Shopping—it’s an important part of everyday life, so much so that the Bureau of Labor and Statistics reported that in 2017 that 40.2% of Americans purchased consumer goods daily.
The Smart Warehouse
The first and perhaps the most important part in the buyer/retail journey is the shipment of the supplies from the warehouse to the product’s destination. With isles and isles of products, it can be taxing on the warehouse workers to find each shipment manually, so a building management system that can keep track of inventory and guide the workers to the correct location is as crucial for the efficiency of the company’s operational statistics as it is for the workers who perform them.
Companies like Datex and Digital Lumens provide system management solutions that can help speed up warehouse operations, optimize space, track inventory, and reduce energy costs. With the help of sensors and RFID technology, these dashboards can provide real-time updates to the warehouse inventory and aid in the positive flow of operations.
In addition to aiding in employee efficiency, these systems can also aid in the reduction of energy costs. As Digital Lumens puts it, “Lighting is a critical contributor to the productivity, efficiency, and safety of any industrial environment.” It makes sense that 34% of electricity end use in non-refrigerated warehouses comes from lighting. With smart LED fixtures and lighting controls, these facilities can reduce their energy costs by up to 90%. Helping the environment and saving money in the process? Seems like a
The Smart Shop
Have you ever gone to a store looking for a product that was listed as “in stock” online only to find out that the database lied to you? With smart retail labels (SRLs), retail stores can leverage RFID technology to “improve pricing accuracy, inventory management, and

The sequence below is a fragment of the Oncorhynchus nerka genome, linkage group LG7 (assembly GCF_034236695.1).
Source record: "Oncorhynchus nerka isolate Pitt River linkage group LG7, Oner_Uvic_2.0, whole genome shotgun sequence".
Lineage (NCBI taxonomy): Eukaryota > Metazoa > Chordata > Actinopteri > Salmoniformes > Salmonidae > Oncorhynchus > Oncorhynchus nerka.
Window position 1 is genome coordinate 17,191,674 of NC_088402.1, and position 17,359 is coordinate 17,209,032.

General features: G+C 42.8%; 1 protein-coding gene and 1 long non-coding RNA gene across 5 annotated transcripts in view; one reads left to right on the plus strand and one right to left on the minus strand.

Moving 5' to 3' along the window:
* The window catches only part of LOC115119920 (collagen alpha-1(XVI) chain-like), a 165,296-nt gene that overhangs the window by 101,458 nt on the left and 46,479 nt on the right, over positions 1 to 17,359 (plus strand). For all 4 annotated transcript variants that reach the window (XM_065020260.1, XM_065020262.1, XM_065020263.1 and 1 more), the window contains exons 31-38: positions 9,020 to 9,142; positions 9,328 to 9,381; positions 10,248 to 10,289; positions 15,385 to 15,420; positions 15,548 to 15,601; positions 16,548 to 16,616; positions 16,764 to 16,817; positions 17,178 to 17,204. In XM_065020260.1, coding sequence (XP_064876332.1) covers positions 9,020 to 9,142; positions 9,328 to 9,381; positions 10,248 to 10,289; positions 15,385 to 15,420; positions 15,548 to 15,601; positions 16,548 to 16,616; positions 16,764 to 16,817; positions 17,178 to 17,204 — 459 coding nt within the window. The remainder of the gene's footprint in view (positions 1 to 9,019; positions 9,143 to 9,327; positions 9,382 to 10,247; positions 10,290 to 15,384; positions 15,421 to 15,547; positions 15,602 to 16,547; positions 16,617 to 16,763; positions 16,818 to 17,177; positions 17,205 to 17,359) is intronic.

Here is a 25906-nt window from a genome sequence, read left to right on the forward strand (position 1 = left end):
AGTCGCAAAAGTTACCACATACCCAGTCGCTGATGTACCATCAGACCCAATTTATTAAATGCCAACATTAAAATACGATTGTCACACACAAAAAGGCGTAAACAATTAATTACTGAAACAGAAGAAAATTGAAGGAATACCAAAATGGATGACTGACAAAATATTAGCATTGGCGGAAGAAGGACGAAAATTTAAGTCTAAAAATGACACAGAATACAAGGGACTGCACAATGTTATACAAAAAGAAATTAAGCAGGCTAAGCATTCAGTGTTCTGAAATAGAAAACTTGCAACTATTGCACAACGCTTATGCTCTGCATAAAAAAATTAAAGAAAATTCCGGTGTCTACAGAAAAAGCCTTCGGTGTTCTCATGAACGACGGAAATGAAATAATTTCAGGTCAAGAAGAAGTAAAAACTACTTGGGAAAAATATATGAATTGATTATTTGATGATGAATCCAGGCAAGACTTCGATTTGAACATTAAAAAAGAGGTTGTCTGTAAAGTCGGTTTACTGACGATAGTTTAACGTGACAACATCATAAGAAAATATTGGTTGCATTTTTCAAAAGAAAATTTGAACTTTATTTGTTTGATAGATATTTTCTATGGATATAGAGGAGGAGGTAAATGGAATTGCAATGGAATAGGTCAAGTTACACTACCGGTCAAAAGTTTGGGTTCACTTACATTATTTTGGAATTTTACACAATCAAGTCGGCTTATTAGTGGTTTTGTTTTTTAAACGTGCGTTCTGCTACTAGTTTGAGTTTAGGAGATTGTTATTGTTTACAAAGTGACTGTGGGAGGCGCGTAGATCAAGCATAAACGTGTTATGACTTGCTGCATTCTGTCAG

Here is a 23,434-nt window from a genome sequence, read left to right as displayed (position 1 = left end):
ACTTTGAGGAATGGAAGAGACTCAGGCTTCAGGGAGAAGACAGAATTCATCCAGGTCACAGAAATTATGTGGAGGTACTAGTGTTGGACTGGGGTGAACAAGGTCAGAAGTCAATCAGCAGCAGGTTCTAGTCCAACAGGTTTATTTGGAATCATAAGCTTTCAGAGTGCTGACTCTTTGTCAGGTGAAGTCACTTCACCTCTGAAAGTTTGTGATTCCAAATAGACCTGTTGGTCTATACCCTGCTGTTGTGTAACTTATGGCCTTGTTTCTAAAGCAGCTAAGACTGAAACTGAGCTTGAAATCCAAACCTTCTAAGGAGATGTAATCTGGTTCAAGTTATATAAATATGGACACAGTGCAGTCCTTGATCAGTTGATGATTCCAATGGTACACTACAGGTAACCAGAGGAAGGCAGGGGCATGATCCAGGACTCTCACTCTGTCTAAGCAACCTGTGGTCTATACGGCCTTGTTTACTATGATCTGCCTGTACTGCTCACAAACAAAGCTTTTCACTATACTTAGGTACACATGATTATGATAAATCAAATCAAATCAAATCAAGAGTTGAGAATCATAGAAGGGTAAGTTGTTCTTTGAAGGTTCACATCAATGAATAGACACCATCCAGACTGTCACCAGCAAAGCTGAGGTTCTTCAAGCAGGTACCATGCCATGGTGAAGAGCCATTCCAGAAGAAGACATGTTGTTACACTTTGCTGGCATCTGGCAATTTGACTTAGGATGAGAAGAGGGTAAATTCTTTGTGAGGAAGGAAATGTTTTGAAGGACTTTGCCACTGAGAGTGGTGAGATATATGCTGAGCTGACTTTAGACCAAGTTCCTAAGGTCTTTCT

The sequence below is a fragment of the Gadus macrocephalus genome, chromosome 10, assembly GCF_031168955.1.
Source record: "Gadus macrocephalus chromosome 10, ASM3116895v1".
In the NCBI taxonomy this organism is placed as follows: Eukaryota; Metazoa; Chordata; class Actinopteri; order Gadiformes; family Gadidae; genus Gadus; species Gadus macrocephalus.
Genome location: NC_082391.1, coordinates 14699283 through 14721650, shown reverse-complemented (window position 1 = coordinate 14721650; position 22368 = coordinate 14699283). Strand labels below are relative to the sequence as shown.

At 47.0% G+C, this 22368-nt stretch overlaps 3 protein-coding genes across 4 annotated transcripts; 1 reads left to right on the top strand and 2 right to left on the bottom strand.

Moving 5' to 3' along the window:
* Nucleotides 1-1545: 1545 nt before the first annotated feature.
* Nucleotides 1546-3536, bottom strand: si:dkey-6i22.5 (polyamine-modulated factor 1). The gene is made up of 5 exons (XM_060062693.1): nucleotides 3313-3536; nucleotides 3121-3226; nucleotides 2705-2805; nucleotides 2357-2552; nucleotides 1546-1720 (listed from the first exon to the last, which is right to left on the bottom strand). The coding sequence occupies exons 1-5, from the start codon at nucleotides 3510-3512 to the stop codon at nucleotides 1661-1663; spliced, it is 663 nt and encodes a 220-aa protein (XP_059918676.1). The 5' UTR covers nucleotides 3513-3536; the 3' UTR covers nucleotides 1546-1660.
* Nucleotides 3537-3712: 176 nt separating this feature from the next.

With products like Powershelf, retail companies can reduce “out of shelf” incidents, improve operational efficiency and management, and increase customer satisfaction.
The Smart Buyer Application
The third and final part of this journey is the end consumer’s purchase of the goods. Amazon Go set the bar high last year when it opened the doors of its cashier-free smart grocery store. Using cameras, beacons, and RFID readers, the system is able to recognize when a user has picked up an item and added it to their cart.
The Amazon Go app, shown above, is a great example of a retail IoT application. Prior to entering the store, users have the app downloaded and linked to their existing Amazon account. To enter the store, the shopper simply scans their phone, and they’re ready to shop. Once the shopper has what they need, they just take their bag and walk out. It’s hard not to see the value a customer experience like that. This method improves the feeling with which your customer leaves the store. It allows you to track your customer’s journey across the online/offline boundary. They never really leave your “retail store.” They take it home.